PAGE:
ATM Gene Regulates Oxygen-Glucose Deprivation–Induced Nuclear Factor-κB DNA-Binding Activity and Downstream Apoptotic Cascade in Mouse Cerebrovascular Endothelial Cells
Background and Purpose— Cells lacking the ATM (ataxia telangectasia mutated) gene are hypersensitive to DNA damage caused by a variety of insults. ATM may regulate oxidative stress–induced signaling cascades involving nuclear factor-κB (NF-κB), a transcription factor that is upstream of a wide variety of stress-responsive genes. We investigated the potential interaction of ATM and NF-κB after oxygen-glucose deprivation (OGD) in cerebral endothelial cells (CECs).
Methods— Primary cultures of mouse CECs were subjected to OGD in the absence or presence of ATM antisense oligonucleotides or the NF-κB inhibitor SN50. ATM expression was determined with the use of reverse transcription–polymerase chain reaction and Western blot, and NF-κB activity was assessed by electrophoretic mobility shift assay. Cells were assessed for mitochondrial DNA damage with the use of long polymerase chain reaction and were assessed for caspase-3 and caspase-8 activity with the use of fluorogenic substrates. Cell death was determined by 3-(4,5-dimethylthiazol-2-yl)-2,5-diphenyl-tetrazolium bromide and LDH release.
Results— OGD stimulated ATM gene expression at the mRNA and protein level in CECs as early as 1 hour after OGD initiation. ATM gene knockdown with the use of an antisense oligonucleotide suppressed OGD-induced ATM protein expression, which was accompanied by an attenuation of NF-κB activation and the subsequent expression of downstream genes, including the antiapoptotic gene c-IAP2. ATM knockdown also accentuated OGD-induced mitochondrial DNA damage and the activation of caspase-3 and caspase-8, leading to enhanced CEC death. The specific NF-κB inhibitor SN50 mimicked the effects of ATM knockdown.
Conclusions— We conclude that ATM may play a cytoprotective role in OGD-induced CEC death via a NF-κB–dependent signaling pathway.
An important early response to cellular stress involves the activation of nuclear transcription factors. Prominent among these factors is nuclear factor-κB (NF-κB), a central regulator of a diverse array of stress-responsive genes, which is activated in response to a wide variety of stimuli, including oxidative stress, infections, cytokines, and hypoxia/ischemia.1 Reactive oxygen species have been implicated in the activation of NF-κB, as shown in experimental paradigms that heightened oxidative stress.2 NF-κB exists as a heterodimer consisting of p65/RelA and p50/NFκB13 and is inactive in the cytoplasm when bound to IκB proteins, which obscure a nuclear localization signal. NF-κB activation requires IκB phosphorylation, marking it for degradation, thereby relieving its inhibitory hold.4 Activated NF-κB is then free to translocate to the nucleus, where it can bind to its cognate DNA binding sites to transactivate downstream genes. While genes regulated by NF-κB activation are diverse and complex,1 accumulating evidence suggests that one of its roles may involve cytoprotective action against apoptosis induced by oxidative stress and other death signals. NF-κB activation prevented apoptosis in several death paradigms.5–7⇓⇓ One proposed mechanism for this antiapoptotic action is NF-κB transactivation of a downstream gene that encodes c-IAP2 (inhibitor of apoptosis protein).8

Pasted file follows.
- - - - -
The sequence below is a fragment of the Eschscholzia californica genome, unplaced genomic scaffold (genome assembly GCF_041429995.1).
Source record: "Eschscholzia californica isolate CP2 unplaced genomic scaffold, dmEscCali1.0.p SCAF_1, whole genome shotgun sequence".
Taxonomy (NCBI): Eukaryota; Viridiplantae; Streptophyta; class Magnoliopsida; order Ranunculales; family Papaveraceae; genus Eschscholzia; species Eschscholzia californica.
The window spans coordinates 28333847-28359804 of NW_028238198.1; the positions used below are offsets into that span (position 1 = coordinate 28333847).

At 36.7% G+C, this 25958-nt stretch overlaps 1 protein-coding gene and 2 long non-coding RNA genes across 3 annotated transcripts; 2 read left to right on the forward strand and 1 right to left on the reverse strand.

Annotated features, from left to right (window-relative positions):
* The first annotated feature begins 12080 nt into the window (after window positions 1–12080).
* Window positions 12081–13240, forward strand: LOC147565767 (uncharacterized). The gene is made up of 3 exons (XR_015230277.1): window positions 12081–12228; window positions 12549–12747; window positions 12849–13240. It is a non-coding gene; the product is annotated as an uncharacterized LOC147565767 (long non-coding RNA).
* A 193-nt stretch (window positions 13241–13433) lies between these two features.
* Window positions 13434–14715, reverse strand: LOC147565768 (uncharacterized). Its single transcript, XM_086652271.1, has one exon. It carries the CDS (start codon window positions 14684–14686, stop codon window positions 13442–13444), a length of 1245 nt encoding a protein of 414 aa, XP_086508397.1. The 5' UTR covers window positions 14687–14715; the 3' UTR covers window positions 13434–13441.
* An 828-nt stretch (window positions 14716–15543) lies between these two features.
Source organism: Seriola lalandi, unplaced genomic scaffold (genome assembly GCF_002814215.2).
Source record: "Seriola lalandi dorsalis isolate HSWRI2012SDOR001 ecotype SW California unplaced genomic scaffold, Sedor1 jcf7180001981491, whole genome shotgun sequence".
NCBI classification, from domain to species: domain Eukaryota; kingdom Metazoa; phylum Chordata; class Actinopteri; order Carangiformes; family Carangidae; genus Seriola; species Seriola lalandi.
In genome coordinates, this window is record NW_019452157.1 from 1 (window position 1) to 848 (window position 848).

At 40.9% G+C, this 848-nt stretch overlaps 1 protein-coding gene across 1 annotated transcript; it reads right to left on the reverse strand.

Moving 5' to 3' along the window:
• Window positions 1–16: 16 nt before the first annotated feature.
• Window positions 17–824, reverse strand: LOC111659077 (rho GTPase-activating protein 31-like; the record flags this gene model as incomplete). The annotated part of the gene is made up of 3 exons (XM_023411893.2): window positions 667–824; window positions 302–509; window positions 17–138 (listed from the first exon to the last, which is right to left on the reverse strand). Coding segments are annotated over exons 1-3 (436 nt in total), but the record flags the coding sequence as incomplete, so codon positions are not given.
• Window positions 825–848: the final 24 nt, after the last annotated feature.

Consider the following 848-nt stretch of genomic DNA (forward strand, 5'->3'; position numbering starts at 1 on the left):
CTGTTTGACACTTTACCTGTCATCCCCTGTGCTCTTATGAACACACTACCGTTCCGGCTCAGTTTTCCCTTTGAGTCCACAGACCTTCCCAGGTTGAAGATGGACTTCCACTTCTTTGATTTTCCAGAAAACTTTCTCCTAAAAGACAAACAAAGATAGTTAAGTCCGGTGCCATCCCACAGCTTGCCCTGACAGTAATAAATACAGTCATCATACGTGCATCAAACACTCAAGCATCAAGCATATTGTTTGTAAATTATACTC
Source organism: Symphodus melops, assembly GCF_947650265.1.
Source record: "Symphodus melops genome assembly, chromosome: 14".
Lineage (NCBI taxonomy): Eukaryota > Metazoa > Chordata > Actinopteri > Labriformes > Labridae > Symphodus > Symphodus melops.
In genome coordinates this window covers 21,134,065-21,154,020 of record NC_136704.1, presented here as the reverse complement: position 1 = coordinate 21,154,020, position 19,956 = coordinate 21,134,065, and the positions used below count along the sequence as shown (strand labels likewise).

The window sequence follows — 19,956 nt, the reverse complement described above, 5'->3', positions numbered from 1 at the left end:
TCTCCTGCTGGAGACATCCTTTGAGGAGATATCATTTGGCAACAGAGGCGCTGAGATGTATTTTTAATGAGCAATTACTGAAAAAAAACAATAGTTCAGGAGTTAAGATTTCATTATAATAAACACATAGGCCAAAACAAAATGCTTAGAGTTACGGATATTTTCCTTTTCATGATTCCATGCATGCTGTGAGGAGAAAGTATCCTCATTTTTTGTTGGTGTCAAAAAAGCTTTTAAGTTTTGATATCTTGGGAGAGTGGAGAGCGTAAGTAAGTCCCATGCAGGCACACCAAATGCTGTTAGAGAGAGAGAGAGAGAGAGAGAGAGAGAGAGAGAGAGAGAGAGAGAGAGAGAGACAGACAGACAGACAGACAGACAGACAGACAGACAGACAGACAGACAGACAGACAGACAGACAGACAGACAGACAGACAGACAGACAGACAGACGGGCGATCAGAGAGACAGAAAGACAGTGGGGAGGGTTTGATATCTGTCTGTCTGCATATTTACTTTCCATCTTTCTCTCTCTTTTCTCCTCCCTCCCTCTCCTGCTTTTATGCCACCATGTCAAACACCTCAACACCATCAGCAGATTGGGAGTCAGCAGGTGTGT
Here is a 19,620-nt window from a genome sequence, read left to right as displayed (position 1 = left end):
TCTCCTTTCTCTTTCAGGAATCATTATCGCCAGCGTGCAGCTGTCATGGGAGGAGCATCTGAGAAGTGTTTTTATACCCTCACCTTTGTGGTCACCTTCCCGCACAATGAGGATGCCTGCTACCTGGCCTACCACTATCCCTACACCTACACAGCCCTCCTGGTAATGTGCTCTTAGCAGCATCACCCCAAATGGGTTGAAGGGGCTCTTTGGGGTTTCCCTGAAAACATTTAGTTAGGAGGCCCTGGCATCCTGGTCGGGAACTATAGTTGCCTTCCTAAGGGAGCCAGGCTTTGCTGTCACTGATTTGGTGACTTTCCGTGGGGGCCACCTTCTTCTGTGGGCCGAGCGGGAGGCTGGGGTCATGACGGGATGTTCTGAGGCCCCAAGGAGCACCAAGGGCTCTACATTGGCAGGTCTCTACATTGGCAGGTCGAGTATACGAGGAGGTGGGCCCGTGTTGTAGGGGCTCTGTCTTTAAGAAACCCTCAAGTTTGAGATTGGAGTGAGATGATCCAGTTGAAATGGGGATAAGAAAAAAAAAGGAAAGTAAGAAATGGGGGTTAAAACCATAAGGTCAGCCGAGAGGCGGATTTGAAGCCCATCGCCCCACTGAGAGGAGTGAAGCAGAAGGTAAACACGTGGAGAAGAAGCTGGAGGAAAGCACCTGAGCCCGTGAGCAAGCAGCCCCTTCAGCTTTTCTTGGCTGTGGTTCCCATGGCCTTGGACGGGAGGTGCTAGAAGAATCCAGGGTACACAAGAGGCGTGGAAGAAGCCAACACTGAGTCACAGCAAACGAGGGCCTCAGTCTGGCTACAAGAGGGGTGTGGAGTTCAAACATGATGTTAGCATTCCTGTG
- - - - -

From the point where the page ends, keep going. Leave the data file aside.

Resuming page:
ATM (ataxia telangiectasia mutated) may be involved in regulating stress-induced NF-κB expression. The ATM gene codes for a 350-kDa protein containing a phosphatidyl-inositol 3-kinase enzymatic and DNA-binding domain, 9,10⇓ which binds directly to free DNA ends and activates kinases involved in selected signaling cascades. These properties of ATM suggest a role as a DNA damage sensor to transmit signals to checkpoints and DNA repair proteins.11 Mutational inactivation of the ATM gene leads to the congenital disease ataxia telangiectasia (AT).9,12⇓ AT is characterized by multiorgan abnormalities, including dysfunction in the nervous, vascular, and immune systems.13,14⇓ ATM-deficient cells are more susceptible than wild-type cells to oxidative damage15,16⇓ and apoptosis.17 Inactivation of IκB-α in ATM-deficient cells ameliorated this vulnerability, suggesting the involvement of NF-κB in this disorder.18 Indeed, ATM is required for the degradation of IκB-α to activate NF-κB after exposure to oxidative stress.19 One of the characteristic clinical findings in AT patients is telangiectasias, which develops between 3 and 6 years of age most notably on the bulbar conjunctivae but which is also present throughout the dermis (especially sun-exposed areas).20 Vascular abnormalities have also been described in the meninges and brain21 of older AT patients. Thus, ATM may play a role in the survival and normal development of vascular cells. To explore the potential interaction of ATM and NF-κB under conditions of oxidative stress, we studied knockdown of the ATM gene in cultured cerebral endothelial cells (CECs) subjected to oxygen-glucose deprivation (OGD). NF-κB activation has been reported in human CECs subjected to hypoxia/ischemia.22,23⇓ In this report we present evidence that ATM is upregulated in CECs after OGD and that it may exert a protective effect on these cells via NF-κB activation and subsequent antiapoptotic activity.
Materials and Methods
All chemicals and reagents were purchased from Sigma-Aldrich, and all cell culture supplies were purchased from Invitrogen Corporation unless specified otherwise.